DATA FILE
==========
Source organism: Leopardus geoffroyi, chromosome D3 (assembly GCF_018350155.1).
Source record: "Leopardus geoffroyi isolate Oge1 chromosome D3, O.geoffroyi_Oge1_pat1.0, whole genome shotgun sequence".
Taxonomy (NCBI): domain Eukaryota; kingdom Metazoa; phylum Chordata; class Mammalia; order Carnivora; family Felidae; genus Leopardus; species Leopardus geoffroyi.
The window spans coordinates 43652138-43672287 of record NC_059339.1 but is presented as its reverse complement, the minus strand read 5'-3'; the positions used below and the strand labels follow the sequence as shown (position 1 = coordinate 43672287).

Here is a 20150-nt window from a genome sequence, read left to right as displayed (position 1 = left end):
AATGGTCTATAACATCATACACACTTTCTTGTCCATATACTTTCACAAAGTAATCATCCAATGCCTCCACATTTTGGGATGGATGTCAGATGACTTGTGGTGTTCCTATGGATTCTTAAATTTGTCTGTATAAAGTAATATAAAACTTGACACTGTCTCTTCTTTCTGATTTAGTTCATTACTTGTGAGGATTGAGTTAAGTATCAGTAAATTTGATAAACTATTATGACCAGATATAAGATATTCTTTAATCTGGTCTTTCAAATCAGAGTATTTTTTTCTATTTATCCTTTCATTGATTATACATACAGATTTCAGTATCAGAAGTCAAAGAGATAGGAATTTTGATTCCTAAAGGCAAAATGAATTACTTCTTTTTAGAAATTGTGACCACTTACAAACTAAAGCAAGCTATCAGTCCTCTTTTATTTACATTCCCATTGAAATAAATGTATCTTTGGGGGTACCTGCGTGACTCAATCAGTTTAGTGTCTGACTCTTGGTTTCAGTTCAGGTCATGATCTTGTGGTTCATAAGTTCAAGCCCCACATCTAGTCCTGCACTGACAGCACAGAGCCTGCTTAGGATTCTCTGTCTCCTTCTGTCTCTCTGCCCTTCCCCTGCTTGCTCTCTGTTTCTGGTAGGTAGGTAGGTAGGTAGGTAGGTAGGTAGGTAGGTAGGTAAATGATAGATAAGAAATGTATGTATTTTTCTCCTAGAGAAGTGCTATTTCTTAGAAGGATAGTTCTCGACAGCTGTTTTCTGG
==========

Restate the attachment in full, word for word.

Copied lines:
Source organism: Leopardus geoffroyi, chromosome D3 (assembly GCF_018350155.1).
Source record: "Leopardus geoffroyi isolate Oge1 chromosome D3, O.geoffroyi_Oge1_pat1.0, whole genome shotgun sequence".
Taxonomy (NCBI): domain Eukaryota; kingdom Metazoa; phylum Chordata; class Mammalia; order Carnivora; family Felidae; genus Leopardus; species Leopardus geoffroyi.
The window spans coordinates 43652138-43672287 of record NC_059339.1 but is presented as its reverse complement, the minus strand read 5'-3'; the positions used below and the strand labels follow the sequence as shown (position 1 = coordinate 43672287).

Here is a 20150-nt window from a genome sequence, read left to right as displayed (position 1 = left end):
AATGGTCTATAACATCATACACACTTTCTTGTCCATATACTTTCACAAAGTAATCATCCAATGCCTCCACATTTTGGGATGGATGTCAGATGACTTGTGGTGTTCCTATGGATTCTTAAATTTGTCTGTATAAAGTAATATAAAACTTGACACTGTCTCTTCTTTCTGATTTAGTTCATTACTTGTGAGGATTGAGTTAAGTATCAGTAAATTTGATAAACTATTATGACCAGATATAAGATATTCTTTAATCTGGTCTTTCAAATCAGAGTATTTTTTTCTATTTATCCTTTCATTGATTATACATACAGATTTCAGTATCAGAAGTCAAAGAGATAGGAATTTTGATTCCTAAAGGCAAAATGAATTACTTCTTTTTAGAAATTGTGACCACTTACAAACTAAAGCAAGCTATCAGTCCTCTTTTATTTACATTCCCATTGAAATAAATGTATCTTTGGGGGTACCTGCGTGACTCAATCAGTTTAGTGTCTGACTCTTGGTTTCAGTTCAGGTCATGATCTTGTGGTTCATAAGTTCAAGCCCCACATCTAGTCCTGCACTGACAGCACAGAGCCTGCTTAGGATTCTCTGTCTCCTTCTGTCTCTCTGCCCTTCCCCTGCTTGCTCTCTGTTTCTGGTAGGTAGGTAGGTAGGTAGGTAGGTAGGTAGGTAGGTAGGTAAATGATAGATAAGAAATGTATGTATTTTTCTCCTAGAGAAGTGCTATTTCTTAGAAGGATAGTTCTCGACAGCTGTTTTCTGG